If you are facing any disputes between your ex-spouse about children or property matters, it falls under the category of family law. If you and your ex-spouse break up and are unable to come to an amicable agreement on an issue, it usually leads to a tremendous amount of stress and stops you from moving on in your life. Over the years, the Family Lawyer for Men have represented men caught in various and complex webs of family law issues. We understand the complications and overlaps of family law, family violence allegations, Intervention Orders and criminal law. More importantly, we know the strategies to work around these complications. Here at the Family Lawyer for Men, our aim is to help you navigate through your family law matter in the smoothest, swiftest and most efficient way possible.
Frequently Asked Questions
The key principle in Australian and international family law parenting matters is what is in the “best interests” of the child.
Based on the Family Law Act 1975, the best interests of the child is the paramount consideration of any dispute or issue. Every decision made in the Court is to ensure that the child receives proper parenting enable them to reach their fullest potential, to ensure that both parents meet their obligations and responsibilities in relation to the care and wellbeing of the child.
There are two main factors that make up the best interests of a child:
- The benefit of the child having a meaningful relation with both parents; and
- The need to protect the child from physical or psychological harm from being subjected to, exposed to, abuse, neglect or family violence.
The Court also takes into consideration a range of factors, including:
- The wishes expressed by the child
- The nature of the child’s relationship with each parent
- The likely effect of any change in circumstances to the child
- The capacity of each parent to provide for the emotional and intellectual needs of the child
- The child’s maturity, sex and background, including any connection to a specific lifestyle, culture of tradition
- The need to protect the child from physical or psychological harm
- Any family violence involving the child or a member of the child’s family
You and your ex-spouse can come to your own agreement about how much child support to pay. If there is no agreement, then the Services Australia (Child Support) will assess the amount of child support to be paid.
Staying on top of your child support payment as much as possible is important in your family law matter as it shows that you are fulfilling your parental responsibilities.
If your child is 18 years old or above and are studying or have a disability, they may be eligible for adult child maintenance.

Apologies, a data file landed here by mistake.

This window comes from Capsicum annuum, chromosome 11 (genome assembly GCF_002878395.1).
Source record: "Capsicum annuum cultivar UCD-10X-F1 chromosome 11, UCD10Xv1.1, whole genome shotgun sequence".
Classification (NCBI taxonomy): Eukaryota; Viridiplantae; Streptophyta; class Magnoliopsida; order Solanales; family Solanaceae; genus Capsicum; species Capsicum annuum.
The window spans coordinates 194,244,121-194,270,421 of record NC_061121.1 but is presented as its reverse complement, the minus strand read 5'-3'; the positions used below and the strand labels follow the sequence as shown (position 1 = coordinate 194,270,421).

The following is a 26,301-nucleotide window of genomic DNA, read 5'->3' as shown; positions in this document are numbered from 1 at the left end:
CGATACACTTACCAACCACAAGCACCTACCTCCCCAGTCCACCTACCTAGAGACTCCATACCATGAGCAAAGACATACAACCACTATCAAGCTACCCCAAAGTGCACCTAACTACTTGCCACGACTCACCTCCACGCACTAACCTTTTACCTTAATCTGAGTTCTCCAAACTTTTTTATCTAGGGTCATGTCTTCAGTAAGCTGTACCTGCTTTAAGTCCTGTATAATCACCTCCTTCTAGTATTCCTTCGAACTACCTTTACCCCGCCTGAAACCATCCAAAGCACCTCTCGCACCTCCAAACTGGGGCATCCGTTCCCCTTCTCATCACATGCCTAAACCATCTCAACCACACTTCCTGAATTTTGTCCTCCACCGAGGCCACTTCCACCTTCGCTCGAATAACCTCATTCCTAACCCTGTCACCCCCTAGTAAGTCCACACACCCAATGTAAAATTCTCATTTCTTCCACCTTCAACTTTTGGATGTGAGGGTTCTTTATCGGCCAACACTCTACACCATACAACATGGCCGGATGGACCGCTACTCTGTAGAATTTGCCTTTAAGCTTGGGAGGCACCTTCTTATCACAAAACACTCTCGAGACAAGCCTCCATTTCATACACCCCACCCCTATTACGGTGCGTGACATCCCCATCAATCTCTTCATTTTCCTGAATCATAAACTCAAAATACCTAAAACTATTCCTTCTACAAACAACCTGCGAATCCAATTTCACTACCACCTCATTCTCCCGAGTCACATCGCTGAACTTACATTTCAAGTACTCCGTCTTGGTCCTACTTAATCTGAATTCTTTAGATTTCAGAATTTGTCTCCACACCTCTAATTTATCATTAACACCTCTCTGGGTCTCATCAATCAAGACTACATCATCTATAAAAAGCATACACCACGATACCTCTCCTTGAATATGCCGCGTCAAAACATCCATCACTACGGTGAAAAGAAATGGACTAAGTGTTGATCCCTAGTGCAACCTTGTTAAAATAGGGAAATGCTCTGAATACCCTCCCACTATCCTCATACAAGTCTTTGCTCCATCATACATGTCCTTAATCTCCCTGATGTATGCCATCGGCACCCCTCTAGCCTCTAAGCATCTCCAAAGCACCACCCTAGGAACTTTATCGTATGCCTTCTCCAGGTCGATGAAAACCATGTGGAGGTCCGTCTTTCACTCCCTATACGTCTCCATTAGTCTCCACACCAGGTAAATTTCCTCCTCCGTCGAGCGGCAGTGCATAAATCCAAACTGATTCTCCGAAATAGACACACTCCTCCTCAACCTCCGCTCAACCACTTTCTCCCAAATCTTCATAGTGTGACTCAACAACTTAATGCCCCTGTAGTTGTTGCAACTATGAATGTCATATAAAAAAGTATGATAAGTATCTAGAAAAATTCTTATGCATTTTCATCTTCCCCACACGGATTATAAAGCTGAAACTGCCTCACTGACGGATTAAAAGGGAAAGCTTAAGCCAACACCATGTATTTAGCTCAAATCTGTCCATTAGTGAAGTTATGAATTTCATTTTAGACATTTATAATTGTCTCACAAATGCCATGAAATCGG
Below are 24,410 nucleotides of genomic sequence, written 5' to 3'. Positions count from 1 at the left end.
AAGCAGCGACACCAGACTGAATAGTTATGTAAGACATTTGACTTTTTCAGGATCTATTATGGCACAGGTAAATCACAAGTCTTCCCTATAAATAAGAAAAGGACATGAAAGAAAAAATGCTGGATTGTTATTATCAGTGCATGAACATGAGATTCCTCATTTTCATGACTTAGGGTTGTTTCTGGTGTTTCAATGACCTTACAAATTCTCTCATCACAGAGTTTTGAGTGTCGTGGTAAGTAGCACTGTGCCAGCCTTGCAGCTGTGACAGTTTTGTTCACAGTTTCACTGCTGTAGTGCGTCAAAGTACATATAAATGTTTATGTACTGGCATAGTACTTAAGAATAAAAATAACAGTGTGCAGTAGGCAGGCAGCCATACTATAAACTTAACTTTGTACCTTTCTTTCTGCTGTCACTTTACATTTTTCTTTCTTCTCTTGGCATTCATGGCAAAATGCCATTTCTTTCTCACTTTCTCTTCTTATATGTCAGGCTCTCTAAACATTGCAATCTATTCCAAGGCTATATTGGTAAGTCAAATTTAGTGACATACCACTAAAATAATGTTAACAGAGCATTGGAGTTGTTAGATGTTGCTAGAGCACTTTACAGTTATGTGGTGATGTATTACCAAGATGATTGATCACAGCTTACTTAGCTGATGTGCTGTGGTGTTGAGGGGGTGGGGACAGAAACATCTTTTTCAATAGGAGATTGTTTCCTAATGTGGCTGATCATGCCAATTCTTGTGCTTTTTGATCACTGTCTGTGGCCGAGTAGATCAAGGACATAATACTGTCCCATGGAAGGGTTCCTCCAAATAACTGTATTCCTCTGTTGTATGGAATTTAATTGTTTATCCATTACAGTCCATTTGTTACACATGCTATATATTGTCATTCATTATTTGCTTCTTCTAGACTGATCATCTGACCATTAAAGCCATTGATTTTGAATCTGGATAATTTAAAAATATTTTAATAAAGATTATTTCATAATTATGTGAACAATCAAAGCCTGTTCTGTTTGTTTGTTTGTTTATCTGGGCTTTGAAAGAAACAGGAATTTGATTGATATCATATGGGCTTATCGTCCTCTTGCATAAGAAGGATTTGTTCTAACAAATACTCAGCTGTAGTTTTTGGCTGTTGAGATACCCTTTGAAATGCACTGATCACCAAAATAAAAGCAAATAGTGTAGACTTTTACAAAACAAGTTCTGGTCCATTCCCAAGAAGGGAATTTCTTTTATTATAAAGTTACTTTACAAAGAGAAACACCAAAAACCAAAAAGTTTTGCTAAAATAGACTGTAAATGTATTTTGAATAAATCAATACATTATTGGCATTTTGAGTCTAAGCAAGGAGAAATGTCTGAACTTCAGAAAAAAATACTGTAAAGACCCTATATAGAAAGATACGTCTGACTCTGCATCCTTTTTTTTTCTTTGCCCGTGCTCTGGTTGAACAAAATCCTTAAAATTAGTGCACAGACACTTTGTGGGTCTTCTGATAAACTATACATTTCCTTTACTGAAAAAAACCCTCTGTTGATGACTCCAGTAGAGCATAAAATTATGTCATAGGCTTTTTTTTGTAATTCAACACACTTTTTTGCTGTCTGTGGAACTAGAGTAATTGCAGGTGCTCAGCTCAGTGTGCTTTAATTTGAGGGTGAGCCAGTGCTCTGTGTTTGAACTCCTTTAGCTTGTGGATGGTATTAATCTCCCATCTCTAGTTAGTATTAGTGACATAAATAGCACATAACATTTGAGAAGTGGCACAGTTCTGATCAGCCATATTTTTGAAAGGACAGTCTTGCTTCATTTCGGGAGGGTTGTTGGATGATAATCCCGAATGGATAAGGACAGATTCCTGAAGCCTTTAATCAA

You may estimate the child support payment through a free online calculator:
If you disagree with the current child support amount you are paying, you may lodge a review through your myGov account.
If you or your ex-spouse breaches a parenting order, this does not look favourably before the Court. The penalty depends on the seriousness and repetitiveness of the breach. Penalties for a breach of a parenting order may include:
- Paying for any expenses incurred due to the breach;
- Paying all or a portion of the other party’s legal costs;
- Community work;
- A fine of up to $6,600;
- Jail term of up to 12 months.
The complying party may file a Contravention Application in Court, which notifies the Court of the breach and would usually request that the non-complying party pay their (the complying party’s) legal fees for needing to raise the matter in Court.
It should be noted that a Parenting Plan is not a Court Order and therefore a breach of a Parenting Plan does not typically have legal consequences.
A relationship is a ‘de facto’ relationship when two people are not married but live together on a genuine domestic basis. The same applies to same-sex couples.
If a de facto relationship has broken down, you have 2 years from the date of separation to apply in Court for a property settlement.
If your relationship was less than 2 years, the Court may still hear your application if the following applies:
- There is a child of the relationship;
- The relationship is registered with the Registry of Births Deaths and Marriages;
- You or your ex-spouse made substantial financial or non-financial contributions to the relation.
A de facto relationship can be registered with the Registry of Births Deaths and Marriages. A reason to register a relationship is so you do not need to provide evidence to prove that you were in a de facto relationship to apply for a property settlement.
If either you or your ex-spouse disagree that you were in a de facto relationship, the Court considers the following factors to determine this:
- The duration of the relationship;
- The nature and extent of your common residence;
- If a sexual relationship exists;
- The degree of financial dependant or interdependence, and any arrangements for financial support;
- The ownership, use and acquisition of the common property;
- The degree of mutual commitment to a shared life;
- If the relationship is registered in a State or Territory;
- The care and support of children;
- The reputation and public aspects of the relationship.